Alzheimer's LA at the Alzheimer's Summit in Washington DC 2018


Alzheimer’s disease and dementia presents significant challenges to those living with the disease, their caregivers, and our entire community. All too often, families are stretched to the breaking point as they endeavor to provide care for their loved one with little to no outside help or support. Working together, we can change this status quo.

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Representatives of Alzheimer’s Los Angeles attend the US Against Alzheimer’s summit in 2018 (l to r):
Kelly Takasu, Sophia Saaon, Laurie Sasson, Val Zavala, Janet Morris, Barbra McLendon, Tara Hicks
LA Found logo


LA Found

LA Found is a Los Angeles County initiative to improve the County’s response to incidences of wandering—including implementing new technologies, improving coordination of emergency responders, and connecting residents to resources.

One of the technologies supported by the LA County Sheriff’s Department is Project Lifesaver,  a wearable radio frequency technology that can assist law enforcement in finding someone with cognitive impairment when they go missing. This technology is available throughout the County. Visit to learn more and purchase a Project Lifesaver bracelet.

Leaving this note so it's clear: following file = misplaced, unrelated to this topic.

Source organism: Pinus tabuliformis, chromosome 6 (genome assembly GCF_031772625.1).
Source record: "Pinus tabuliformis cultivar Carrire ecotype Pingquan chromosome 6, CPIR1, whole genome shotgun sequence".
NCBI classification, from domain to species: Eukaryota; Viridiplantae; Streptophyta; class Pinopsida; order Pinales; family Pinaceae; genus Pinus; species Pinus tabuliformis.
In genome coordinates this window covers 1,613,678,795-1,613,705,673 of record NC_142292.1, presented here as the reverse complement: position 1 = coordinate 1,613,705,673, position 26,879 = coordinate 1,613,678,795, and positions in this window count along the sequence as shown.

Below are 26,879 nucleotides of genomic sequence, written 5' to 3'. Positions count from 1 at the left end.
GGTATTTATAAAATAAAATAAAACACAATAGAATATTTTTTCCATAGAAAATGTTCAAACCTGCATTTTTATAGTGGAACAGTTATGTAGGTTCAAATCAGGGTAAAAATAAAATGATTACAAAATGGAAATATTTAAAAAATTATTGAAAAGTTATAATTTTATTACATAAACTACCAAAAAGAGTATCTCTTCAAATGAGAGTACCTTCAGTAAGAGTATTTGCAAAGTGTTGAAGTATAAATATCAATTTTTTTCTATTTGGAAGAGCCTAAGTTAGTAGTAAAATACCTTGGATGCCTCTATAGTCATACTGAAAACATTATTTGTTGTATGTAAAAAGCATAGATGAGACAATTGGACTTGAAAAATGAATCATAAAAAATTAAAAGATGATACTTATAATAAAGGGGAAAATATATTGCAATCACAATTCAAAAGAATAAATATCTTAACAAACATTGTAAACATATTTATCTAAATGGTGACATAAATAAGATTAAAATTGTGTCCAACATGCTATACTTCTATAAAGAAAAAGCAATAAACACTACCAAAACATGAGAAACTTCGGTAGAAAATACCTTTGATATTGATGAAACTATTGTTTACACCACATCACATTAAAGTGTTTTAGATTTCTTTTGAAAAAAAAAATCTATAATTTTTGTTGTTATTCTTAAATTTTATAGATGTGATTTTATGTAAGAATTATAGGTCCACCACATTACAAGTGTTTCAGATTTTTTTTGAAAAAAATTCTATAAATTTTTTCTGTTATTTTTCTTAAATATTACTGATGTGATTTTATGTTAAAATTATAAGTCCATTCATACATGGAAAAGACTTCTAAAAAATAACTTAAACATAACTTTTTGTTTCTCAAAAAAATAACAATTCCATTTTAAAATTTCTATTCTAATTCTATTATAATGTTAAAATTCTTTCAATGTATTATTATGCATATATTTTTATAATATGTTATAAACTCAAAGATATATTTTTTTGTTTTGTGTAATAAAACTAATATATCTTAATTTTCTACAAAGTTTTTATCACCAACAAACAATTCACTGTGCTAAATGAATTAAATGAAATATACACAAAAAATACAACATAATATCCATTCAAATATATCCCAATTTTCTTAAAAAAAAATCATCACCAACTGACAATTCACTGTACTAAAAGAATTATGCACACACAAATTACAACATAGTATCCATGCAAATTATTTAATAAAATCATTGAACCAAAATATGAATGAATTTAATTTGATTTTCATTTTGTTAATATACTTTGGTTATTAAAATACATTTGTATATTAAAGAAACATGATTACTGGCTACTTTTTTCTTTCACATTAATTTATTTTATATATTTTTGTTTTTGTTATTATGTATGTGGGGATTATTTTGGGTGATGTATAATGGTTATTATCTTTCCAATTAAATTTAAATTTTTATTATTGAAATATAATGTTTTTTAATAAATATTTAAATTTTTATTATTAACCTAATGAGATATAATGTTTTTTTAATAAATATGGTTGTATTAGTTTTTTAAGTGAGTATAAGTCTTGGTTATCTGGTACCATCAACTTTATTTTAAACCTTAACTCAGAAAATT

LA Found is the result of the Bringing Our Loved Ones Home Taskforce (BOLOH). Alzheimer’s Los Angeles is proud to be a part of the taskforce and advocate for the needs of local Alzheimer’s families.

Los Angeles Purposeful Aging logo

Purposeful Aging Los Angeles

Alzheimer’s Los Angeles is proud to be a partner of the Purposeful Aging Los Angeles Initiative, which seeks to prepare our region for a rapidly aging population.

On August 7, the Los Angeles County Board of Supervisors unanimously adopted a motion approving the recommendations outlined in the Age-Friendly Action Plan for the Los Angeles Region. These recommendations were developed through the Purposeful Aging Los Angeles initiative and includes recommendations on how to make our community dementia friendly and our partnership with the County to implement the Dementia Friends program.

Read the recommendations here.


Assembly Member Ed Chau

In February, Assemblymember Ed Chau (District 49) introduced AB 453, which will require an additional two hours of dementia specific training for Emergency Medical Technician Paramedics. Alzheimer’s Los Angeles, Alzheimer’s Orange County, and Alzheimer’s San Diego are co-sponsors of this legislation.

We thank Assemblymember Chau for taking this step to make sure our emergency medical system is more prepared to serve our families.

California Legislation

Alzheimer’s Los Angeles welcomes Governor Gavin Newsom and the California State Legislature to the new legislative session.
We are happy to see a commitment to Alzheimer’s families reflected in the Governor’s January Budget including:

  • An additional $3 million for Alzheimer’s disease research grants focused on understanding the prevalence of Alzheimer’s disease in women and communities of color.
  • Creation of a Governor’s Task force on Brain Health
California for All


116th Congress